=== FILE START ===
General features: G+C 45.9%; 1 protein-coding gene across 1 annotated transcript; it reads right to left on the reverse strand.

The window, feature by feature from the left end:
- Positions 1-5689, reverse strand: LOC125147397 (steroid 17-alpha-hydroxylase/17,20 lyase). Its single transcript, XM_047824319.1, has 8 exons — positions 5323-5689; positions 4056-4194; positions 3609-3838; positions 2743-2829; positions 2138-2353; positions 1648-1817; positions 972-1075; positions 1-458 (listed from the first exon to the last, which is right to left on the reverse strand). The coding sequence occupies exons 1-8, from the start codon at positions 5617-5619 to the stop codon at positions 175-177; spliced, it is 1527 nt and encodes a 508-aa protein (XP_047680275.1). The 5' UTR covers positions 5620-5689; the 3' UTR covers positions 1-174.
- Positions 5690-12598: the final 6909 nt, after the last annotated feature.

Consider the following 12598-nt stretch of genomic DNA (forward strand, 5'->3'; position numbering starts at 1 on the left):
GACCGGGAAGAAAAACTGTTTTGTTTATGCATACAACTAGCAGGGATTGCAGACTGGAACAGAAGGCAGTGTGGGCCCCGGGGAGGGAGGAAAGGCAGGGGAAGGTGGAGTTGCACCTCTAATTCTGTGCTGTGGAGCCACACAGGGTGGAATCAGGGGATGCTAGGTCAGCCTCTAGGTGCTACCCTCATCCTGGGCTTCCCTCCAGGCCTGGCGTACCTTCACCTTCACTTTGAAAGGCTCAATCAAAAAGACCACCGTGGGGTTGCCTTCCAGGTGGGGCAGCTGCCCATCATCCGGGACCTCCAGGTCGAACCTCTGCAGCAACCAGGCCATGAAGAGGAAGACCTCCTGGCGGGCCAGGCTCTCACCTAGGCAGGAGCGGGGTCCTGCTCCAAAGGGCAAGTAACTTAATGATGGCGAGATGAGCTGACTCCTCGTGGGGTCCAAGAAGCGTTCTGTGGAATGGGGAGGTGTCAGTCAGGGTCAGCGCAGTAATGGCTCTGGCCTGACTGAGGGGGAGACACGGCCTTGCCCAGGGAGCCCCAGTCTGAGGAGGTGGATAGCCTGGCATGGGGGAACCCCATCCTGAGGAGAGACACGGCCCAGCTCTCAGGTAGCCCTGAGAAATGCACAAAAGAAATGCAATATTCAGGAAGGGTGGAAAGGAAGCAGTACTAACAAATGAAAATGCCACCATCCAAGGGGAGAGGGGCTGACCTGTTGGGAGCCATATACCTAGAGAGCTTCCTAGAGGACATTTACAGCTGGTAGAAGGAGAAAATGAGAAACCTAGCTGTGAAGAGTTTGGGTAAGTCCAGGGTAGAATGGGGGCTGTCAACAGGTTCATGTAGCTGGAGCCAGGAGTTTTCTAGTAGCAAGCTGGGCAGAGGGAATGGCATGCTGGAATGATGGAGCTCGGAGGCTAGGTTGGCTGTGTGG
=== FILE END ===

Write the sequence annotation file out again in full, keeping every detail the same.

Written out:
General features: G+C 45.9%; 1 protein-coding gene across 1 annotated transcript; it reads right to left on the reverse strand.

The window, feature by feature from the left end:
- Positions 1-5689, reverse strand: LOC125147397 (steroid 17-alpha-hydroxylase/17,20 lyase). Its single transcript, XM_047824319.1, has 8 exons — positions 5323-5689; positions 4056-4194; positions 3609-3838; positions 2743-2829; positions 2138-2353; positions 1648-1817; positions 972-1075; positions 1-458 (listed from the first exon to the last, which is right to left on the reverse strand). The coding sequence occupies exons 1-8, from the start codon at positions 5617-5619 to the stop codon at positions 175-177; spliced, it is 1527 nt and encodes a 508-aa protein (XP_047680275.1). The 5' UTR covers positions 5620-5689; the 3' UTR covers positions 1-174.
- Positions 5690-12598: the final 6909 nt, after the last annotated feature.

Consider the following 12598-nt stretch of genomic DNA (forward strand, 5'->3'; position numbering starts at 1 on the left):
GACCGGGAAGAAAAACTGTTTTGTTTATGCATACAACTAGCAGGGATTGCAGACTGGAACAGAAGGCAGTGTGGGCCCCGGGGAGGGAGGAAAGGCAGGGGAAGGTGGAGTTGCACCTCTAATTCTGTGCTGTGGAGCCACACAGGGTGGAATCAGGGGATGCTAGGTCAGCCTCTAGGTGCTACCCTCATCCTGGGCTTCCCTCCAGGCCTGGCGTACCTTCACCTTCACTTTGAAAGGCTCAATCAAAAAGACCACCGTGGGGTTGCCTTCCAGGTGGGGCAGCTGCCCATCATCCGGGACCTCCAGGTCGAACCTCTGCAGCAACCAGGCCATGAAGAGGAAGACCTCCTGGCGGGCCAGGCTCTCACCTAGGCAGGAGCGGGGTCCTGCTCCAAAGGGCAAGTAACTTAATGATGGCGAGATGAGCTGACTCCTCGTGGGGTCCAAGAAGCGTTCTGTGGAATGGGGAGGTGTCAGTCAGGGTCAGCGCAGTAATGGCTCTGGCCTGACTGAGGGGGAGACACGGCCTTGCCCAGGGAGCCCCAGTCTGAGGAGGTGGATAGCCTGGCATGGGGGAACCCCATCCTGAGGAGAGACACGGCCCAGCTCTCAGGTAGCCCTGAGAAATGCACAAAAGAAATGCAATATTCAGGAAGGGTGGAAAGGAAGCAGTACTAACAAATGAAAATGCCACCATCCAAGGGGAGAGGGGCTGACCTGTTGGGAGCCATATACCTAGAGAGCTTCCTAGAGGACATTTACAGCTGGTAGAAGGAGAAAATGAGAAACCTAGCTGTGAAGAGTTTGGGTAAGTCCAGGGTAGAATGGGGGCTGTCAACAGGTTCATGTAGCTGGAGCCAGGAGTTTTCTAGTAGCAAGCTGGGCAGAGGGAATGGCATGCTGGAATGATGGAGCTCGGAGGCTAGGTTGGCTGTGTGG